James Jackson, police constable, said, that on Thursday, the 7th inst., he heard there was a man hurt, and went and found deceased lying on his back on the pathway, outside the cellar of Mr. Kemp’s house, in Queen-street. The man was insensibly drunk. I got a truck, with two other policemen, and removed him to the lock-up. He did not appear in any pain, and I did not think there was anything wrong except being drunk.
Francis Jones, stated: I am a carter. I was employed by Mr. Kemp, carting some bran from his cellar, the day before the accident, and I came early on the morning of the 7th inst., to get another load. I had put one bag into the cart, and coming back for another, I saw a man in the cellar, who must have fallen in. He was lying on his back just below the grating. On getting him out of the cellar, he appeared drunk, but I could not see that he was hurt. The cellar was between three and four feet deep.
Thomas B. Kenderdine, stated: I am a legally qualified medical practitioner. I was called in to see the deceased on Friday, the 8th inst. He was in his own house. I found him in bed, lying on his back, with the lower half of his body paralysed. He complained of a great pain in his back. He was sensible and able to speak and swallow. He lived until the 13th inst. I consider the cause of death to have been injury to the spinal marrow, producing paralysis. I did not make a post mortem examination.
The Sergeant-Major of the Police stated he had given up the deceased to his wife on the night of the 7th inst., about 9 o’clock. He was then sober, and complained of pain in his back, and being unable to get up. He was taken to his house on a stretcher.
The jury, having consulted, returned a verdict – That deceased died from the effects of a fall received while in a state of intoxication.
Nothing is as new as something that’s been long forgotten (German Proverb)
Stories from the past are interesting. Especially when they’re about our own families. But the problem is that so little is passed down. You are handed the bare bones without the flesh. Even the Coroner’s Report leaves me with more questions than answers. The records are merely black print on faded paper; they don’t fill in the details I’m curious about.
I have a copy of Newell Gascoyne’s Death Certificate. It succinctly states: Newell Gascoygne, Mariner, Male 35, Paralysis caused by injury of the spine. 13 April 1864, Auckland.
Did he stumble and fall into the cellar? Is that what his family believed? Or did they suspect he’d been the victim of foul play, hence the story about being ‘murdered’? Or was it that they were ashamed that he’d been ‘insensibly drunk’ at 9.00 o’clock in the morning, and subsequently passed on a different version to their children?
The past holds its secrets close to its chest.
Newell Gascoyne (c.1829-1864) & Isabella Barr (c.1825-1880)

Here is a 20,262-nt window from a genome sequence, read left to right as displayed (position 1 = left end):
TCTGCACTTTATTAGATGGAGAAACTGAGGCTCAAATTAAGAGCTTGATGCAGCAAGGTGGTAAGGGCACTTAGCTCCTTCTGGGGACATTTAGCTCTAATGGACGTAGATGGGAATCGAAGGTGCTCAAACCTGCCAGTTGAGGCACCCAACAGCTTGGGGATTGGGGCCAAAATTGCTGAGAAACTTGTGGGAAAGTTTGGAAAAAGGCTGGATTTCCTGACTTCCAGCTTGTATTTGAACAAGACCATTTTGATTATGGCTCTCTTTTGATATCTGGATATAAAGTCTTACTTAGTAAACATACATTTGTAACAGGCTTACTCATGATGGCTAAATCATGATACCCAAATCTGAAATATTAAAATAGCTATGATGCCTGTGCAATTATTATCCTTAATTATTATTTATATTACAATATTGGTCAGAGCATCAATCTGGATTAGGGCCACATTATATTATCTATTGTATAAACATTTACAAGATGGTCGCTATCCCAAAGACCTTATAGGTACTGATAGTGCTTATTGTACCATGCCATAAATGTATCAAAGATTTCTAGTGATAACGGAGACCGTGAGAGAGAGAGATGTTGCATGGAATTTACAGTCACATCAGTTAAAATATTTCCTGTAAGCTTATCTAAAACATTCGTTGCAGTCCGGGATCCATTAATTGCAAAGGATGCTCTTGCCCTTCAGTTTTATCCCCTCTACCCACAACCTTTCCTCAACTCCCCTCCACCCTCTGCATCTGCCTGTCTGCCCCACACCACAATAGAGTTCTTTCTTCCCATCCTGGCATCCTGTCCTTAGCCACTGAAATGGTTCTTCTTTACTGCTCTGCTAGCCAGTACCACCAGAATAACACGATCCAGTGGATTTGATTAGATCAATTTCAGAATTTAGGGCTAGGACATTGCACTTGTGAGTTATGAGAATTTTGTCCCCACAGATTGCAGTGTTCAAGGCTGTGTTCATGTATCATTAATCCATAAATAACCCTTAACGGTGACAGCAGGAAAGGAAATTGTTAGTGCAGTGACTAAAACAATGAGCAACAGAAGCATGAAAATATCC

Isabella Gascoyne (1847-1916) & Antonio Jose de Freitas (1843-c.1898) (Married: 7 January 1864, St Patrick’s Catholic Church, Auckland)
John Antonio de Freitas (1872-1937) & Jane Eliza Manderson (1880-1949)
William Peter Joseph (1900-1969) & Nina Geary (1895-1972)
In the old records, Gascoyne is variously spelled Gascon, Gasgoine, Gascoigne, Gascoyne and Gaskong. Newell Gascoyne’s occupation is first noted as mariner, and later as sawyer. They also show that his children Isabella, Newell and Daniel were all born in Auckland, and that when younger Isabella applied to get married in January 1864, she was resident at Mills Lane, Auckland (and had lived there for 4 years).
The Mills Lane address is also supported by a report in The New Zealander, Vol. XIX, Issue 1879, where in a report about ‘A Determined Thief’, Isabella (senior) is referred to as the ‘wife of Newell Gascoigne, Mill’s Lane’. She was giving evidence about the movements of a Thomas Hill, who had been ‘lodging for two weeks at her house’. (27 May 1863)
Molly’s curled up by the fire. A rounded hummock not unlike the curved mound of a hill, although grey and white, not green. The kind of hill that catches the eye while driving past. Something about the shape so pleasing that you have to look back.
Oh Molly! You’re growing old and I wonder that you still look the same. Or almost. No tail of course. That fluffy appendage dislocated from your body (we think) by a dog, eighteen months ago. The nub of your spine still twitches when I pat you.
Your life has run alongside mine for so many years. Through relationship changes, children turning to adults, and the rotation of the seasons. From the bracing frosts of Dunedin, to the humid summers up here on The Kaipara.
We began our journey in Mornington and ended up at South Head, with brief stints in Birkenhead and Titirangi. From hilltop to suburbia, from dense kauri to verdant farmland. We’ve negotiated roosters and toddlers (each has its challenges), and been together ‘through thick and thin’, as the saying goes.
I know that you’ll be my last moggy… we both love the birds around here too much and actually, I don’t think you’re replaceable. But for now, I like the way you curl up close to me each night, and talk to me with gruff miaows.